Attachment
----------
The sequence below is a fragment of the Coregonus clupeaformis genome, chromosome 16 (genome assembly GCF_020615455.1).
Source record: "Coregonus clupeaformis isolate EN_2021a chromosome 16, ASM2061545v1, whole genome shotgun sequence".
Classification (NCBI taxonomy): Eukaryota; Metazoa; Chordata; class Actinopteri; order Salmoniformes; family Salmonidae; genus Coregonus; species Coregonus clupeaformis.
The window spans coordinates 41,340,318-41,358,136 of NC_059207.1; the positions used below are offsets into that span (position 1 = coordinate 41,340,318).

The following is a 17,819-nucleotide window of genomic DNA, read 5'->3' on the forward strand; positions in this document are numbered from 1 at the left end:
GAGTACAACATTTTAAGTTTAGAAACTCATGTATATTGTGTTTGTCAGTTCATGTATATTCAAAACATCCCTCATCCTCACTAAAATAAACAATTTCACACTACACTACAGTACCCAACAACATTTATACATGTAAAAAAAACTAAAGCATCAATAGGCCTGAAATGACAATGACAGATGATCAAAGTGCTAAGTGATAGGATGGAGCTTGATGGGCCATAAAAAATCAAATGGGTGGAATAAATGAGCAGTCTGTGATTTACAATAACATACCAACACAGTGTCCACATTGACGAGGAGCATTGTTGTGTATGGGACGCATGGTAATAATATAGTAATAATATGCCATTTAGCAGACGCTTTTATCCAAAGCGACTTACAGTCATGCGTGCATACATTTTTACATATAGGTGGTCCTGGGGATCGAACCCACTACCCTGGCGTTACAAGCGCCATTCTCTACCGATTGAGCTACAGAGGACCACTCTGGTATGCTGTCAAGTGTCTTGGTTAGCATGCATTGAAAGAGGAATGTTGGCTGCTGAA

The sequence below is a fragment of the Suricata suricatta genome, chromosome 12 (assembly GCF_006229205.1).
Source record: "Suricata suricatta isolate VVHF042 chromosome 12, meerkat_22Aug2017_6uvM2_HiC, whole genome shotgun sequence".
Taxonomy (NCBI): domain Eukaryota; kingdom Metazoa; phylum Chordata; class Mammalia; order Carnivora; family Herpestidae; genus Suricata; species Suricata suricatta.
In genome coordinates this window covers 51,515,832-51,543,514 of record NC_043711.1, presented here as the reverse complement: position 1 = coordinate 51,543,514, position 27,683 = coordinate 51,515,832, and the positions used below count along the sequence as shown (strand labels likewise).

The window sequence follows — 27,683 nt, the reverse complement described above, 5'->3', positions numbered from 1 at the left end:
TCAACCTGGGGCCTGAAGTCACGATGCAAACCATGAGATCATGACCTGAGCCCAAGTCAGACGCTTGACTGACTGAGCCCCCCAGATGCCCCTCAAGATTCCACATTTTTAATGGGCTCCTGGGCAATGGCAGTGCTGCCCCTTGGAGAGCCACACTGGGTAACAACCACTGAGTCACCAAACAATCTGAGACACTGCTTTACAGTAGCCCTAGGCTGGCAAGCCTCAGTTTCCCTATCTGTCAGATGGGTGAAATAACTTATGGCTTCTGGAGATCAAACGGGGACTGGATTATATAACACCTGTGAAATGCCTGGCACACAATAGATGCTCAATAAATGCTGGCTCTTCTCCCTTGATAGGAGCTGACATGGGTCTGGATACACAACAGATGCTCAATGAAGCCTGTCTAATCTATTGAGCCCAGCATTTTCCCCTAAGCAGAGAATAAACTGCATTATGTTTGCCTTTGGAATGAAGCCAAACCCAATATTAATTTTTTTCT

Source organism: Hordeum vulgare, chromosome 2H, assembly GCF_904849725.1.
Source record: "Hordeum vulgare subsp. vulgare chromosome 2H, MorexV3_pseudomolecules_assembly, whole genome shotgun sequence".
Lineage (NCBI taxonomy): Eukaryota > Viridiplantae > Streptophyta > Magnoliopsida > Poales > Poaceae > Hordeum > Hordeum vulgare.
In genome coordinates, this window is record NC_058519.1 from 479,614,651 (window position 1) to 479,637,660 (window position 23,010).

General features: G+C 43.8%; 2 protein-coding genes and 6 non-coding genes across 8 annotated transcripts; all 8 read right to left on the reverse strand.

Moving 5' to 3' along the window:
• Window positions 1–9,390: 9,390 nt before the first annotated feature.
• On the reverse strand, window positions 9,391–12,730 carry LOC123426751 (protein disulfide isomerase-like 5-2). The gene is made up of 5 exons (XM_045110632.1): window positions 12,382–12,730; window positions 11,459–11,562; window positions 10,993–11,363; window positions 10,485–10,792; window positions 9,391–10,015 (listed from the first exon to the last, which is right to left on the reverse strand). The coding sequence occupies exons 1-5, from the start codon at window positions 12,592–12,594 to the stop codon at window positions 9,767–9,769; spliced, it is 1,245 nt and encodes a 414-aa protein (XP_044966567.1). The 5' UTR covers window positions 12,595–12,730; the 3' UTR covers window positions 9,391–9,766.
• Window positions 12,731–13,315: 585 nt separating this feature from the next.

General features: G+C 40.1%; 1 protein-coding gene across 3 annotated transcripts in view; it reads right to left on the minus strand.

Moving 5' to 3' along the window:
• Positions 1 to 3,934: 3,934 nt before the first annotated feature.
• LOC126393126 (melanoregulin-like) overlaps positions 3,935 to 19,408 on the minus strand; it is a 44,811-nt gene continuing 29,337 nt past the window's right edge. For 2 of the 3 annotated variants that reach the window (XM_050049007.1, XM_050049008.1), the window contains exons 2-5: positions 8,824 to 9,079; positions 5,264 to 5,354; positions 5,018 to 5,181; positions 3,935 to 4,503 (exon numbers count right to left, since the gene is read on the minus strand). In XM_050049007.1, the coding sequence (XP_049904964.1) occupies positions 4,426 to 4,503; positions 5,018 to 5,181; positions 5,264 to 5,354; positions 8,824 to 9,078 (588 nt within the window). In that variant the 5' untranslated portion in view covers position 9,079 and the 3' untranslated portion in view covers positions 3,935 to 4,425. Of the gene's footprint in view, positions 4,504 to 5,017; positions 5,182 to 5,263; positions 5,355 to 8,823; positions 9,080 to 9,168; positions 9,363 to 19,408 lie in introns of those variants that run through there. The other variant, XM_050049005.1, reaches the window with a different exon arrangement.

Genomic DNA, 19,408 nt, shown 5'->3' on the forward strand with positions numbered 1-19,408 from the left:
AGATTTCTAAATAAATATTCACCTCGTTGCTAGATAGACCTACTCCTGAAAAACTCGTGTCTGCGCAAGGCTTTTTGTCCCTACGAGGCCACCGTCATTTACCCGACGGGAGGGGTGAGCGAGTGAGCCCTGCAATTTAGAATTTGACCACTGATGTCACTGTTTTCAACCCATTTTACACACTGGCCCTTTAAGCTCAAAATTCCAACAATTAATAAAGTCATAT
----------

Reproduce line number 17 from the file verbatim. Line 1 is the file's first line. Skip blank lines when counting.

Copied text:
General features: G+C 43.8%; 2 protein-coding genes and 6 non-coding genes across 8 annotated transcripts; all 8 read right to left on the reverse strand.